After the 2008 season long time closer Trevor Hoffman left the Padres and signed as a free agent with the Milwaukee Brewers. After two solid seasons in the setup role Bell was anointed the Padres closer. He stepped in and the team didn’t skip a beat as he led the National League in saves with 49. He continued to save games with regularity notching 47 in 2010 and another 43 in 2011.
After the 2011 season he was a free agent and was one of a host of players that signed free agent deals with the Miami Marlins as they were about to open their new stadium. He signed a 3 year deal with a vesting 4th year option worth a guaranteed $27 million. He was needed to replace the former Leo Nunez (Juan Carlos Oviedo) whose immigration status was uncertain after he was arrested in the Dominican Republic for using a fake name to obtain a Visa to enter the United States.
His season, along with the Marlins, did not go as planned. The team lost 93 games and in September he went on a local radio show and said he did not respect Guillen. When Guillen was on the radio show to respond someone in the Marlins locker room raised the volume to embarrass Bell as Guillen said when asked if he respected Bell, “As a player, yes. As a guy, I don’t know.” Later Guillen blasted Bell saying, ” “This kid has been saying so many things all year about a lot of people. It was my turn this week.”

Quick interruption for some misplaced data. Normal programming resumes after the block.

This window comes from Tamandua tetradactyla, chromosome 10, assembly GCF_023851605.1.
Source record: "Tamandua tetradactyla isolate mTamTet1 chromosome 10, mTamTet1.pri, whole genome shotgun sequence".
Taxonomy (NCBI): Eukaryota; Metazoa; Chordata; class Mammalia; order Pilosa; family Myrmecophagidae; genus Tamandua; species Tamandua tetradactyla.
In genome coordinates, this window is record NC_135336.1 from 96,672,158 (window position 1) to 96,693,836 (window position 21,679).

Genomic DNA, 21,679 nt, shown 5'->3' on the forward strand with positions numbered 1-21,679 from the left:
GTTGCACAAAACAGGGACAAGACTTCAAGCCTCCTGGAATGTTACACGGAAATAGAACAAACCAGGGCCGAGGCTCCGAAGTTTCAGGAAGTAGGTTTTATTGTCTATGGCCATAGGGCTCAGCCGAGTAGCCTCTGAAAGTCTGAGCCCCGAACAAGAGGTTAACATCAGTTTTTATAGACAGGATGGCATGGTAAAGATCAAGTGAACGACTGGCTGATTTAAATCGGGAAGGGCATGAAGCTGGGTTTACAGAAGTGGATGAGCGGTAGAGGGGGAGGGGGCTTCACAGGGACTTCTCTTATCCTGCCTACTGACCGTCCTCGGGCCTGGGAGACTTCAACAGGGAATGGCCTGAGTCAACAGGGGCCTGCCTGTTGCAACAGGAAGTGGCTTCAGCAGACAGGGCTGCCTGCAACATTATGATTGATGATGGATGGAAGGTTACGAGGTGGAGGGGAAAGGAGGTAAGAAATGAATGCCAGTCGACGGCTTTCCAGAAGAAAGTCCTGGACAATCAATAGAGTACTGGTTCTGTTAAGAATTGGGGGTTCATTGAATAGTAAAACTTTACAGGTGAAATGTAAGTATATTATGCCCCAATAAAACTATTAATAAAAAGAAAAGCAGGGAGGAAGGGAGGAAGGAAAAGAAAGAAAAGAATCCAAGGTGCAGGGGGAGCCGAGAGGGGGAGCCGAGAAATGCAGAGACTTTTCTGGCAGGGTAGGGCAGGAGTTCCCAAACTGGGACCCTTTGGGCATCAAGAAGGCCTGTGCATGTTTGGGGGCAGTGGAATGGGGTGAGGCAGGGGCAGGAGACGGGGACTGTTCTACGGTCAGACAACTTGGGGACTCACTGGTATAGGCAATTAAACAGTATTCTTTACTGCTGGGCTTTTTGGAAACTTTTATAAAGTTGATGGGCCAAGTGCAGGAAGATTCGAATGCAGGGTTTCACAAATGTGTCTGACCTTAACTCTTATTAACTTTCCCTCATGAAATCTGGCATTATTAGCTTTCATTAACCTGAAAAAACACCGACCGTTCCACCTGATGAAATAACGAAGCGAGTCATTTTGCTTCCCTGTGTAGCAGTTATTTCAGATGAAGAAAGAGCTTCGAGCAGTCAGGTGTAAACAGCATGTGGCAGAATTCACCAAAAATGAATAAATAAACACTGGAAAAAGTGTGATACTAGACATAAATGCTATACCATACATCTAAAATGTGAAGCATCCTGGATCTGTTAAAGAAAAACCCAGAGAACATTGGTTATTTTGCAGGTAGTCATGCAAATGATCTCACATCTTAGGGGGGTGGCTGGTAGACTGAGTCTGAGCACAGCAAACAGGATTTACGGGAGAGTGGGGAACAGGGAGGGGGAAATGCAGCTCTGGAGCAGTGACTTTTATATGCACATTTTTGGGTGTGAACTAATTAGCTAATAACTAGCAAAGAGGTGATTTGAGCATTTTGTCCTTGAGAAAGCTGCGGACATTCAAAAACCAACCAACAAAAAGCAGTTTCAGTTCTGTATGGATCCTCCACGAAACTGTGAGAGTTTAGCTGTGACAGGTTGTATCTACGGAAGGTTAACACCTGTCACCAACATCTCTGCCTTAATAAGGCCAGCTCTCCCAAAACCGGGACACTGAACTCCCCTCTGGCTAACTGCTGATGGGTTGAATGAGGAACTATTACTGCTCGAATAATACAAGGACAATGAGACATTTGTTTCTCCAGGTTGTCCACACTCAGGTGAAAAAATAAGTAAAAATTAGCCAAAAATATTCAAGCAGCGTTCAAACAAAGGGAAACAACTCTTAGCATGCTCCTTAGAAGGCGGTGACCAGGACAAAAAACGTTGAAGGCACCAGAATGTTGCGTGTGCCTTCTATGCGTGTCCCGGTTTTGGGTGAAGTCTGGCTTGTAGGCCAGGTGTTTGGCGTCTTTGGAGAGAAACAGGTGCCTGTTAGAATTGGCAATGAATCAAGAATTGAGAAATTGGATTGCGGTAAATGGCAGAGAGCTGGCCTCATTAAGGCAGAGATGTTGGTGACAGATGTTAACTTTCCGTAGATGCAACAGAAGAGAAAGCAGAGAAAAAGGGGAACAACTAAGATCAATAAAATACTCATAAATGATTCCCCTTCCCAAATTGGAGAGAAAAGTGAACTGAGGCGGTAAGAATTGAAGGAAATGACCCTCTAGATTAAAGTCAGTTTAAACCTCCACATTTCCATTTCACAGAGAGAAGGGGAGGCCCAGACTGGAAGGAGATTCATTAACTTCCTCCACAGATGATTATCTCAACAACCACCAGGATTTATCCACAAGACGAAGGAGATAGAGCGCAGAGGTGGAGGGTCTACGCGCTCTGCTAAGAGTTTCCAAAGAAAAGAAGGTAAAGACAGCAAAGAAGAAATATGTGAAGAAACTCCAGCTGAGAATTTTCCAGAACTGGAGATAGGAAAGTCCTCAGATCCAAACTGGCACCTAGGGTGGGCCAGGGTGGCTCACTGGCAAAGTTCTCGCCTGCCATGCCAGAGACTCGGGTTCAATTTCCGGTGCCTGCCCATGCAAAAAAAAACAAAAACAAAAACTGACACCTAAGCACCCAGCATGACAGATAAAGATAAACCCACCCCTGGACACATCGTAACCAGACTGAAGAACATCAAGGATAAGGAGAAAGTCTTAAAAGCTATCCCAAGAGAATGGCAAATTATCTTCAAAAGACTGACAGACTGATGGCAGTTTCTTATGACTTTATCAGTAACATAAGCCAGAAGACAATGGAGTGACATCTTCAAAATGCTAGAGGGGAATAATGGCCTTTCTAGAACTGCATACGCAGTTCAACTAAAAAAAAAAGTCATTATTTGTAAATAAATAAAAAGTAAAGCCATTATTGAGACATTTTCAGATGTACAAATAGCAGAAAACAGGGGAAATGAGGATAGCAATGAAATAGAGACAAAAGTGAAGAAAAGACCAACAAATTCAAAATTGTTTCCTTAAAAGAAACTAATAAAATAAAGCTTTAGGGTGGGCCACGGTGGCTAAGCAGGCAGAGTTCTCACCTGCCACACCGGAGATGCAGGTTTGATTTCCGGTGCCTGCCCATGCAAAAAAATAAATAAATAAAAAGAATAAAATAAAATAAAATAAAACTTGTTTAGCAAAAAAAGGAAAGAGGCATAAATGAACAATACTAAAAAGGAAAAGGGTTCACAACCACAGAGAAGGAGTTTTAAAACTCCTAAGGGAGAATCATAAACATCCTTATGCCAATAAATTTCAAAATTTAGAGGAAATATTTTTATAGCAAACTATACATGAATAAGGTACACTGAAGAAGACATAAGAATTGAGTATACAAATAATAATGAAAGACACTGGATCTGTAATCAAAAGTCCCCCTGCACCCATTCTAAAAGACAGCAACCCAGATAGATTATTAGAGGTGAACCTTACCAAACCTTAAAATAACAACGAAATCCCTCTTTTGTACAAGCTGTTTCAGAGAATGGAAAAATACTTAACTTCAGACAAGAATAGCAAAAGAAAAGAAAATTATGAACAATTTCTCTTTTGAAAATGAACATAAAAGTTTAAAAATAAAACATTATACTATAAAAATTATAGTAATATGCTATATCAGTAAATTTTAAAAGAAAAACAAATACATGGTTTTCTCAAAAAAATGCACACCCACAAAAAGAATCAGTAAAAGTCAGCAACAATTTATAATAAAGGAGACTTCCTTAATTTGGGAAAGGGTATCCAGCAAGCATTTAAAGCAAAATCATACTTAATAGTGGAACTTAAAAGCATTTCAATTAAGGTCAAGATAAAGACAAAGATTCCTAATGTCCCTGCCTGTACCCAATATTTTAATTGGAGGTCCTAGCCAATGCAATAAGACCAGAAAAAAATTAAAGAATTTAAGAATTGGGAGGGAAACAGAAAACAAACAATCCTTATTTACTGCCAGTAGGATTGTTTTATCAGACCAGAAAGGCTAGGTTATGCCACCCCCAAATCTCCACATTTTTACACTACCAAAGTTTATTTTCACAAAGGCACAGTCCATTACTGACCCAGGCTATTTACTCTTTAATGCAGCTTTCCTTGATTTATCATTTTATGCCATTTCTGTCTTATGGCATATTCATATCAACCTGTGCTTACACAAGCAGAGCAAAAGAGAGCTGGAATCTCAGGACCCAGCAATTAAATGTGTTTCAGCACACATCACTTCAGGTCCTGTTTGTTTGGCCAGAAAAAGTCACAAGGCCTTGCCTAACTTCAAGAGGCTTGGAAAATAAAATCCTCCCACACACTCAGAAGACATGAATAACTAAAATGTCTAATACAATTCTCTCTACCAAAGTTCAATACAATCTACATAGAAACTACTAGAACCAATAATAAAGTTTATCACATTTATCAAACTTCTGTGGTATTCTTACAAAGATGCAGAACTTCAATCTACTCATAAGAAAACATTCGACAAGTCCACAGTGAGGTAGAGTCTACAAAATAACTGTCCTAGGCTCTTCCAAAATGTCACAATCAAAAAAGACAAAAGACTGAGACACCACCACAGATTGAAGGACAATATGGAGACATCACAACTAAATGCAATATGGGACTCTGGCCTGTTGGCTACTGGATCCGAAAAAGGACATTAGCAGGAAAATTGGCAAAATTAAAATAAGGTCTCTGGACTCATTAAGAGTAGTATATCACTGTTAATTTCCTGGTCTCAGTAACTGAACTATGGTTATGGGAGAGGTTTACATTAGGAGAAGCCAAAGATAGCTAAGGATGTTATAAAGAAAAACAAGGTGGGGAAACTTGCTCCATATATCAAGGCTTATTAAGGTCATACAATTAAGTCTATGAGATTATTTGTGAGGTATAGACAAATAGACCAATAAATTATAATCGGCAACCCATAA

After finishing the season 4-5 with a 5.09 ERA and 19 saves and being labeled as a negative influence in the clubhouse he was traded to the Arizona Diamondbacks in part of a 3-team deal with the Oakland Athletics and Arizona Diamondbacks. The Marlins were eager to move on so much that they agreed to pay $8M of the $21M remaining on his contract and the only player they received was 21 year old shortstop Yordy Cabrera (from the A’s).
He got off to a rough start in 2013 allowing 3R/ER on 4 hits retiring only 1 batter in his first appearance of the year before settling into his role as setup man. On May 8th the Diamondbacks placed J.J. Putz on the disabled list with a sore elbow and Bell was placed back into his role as closer.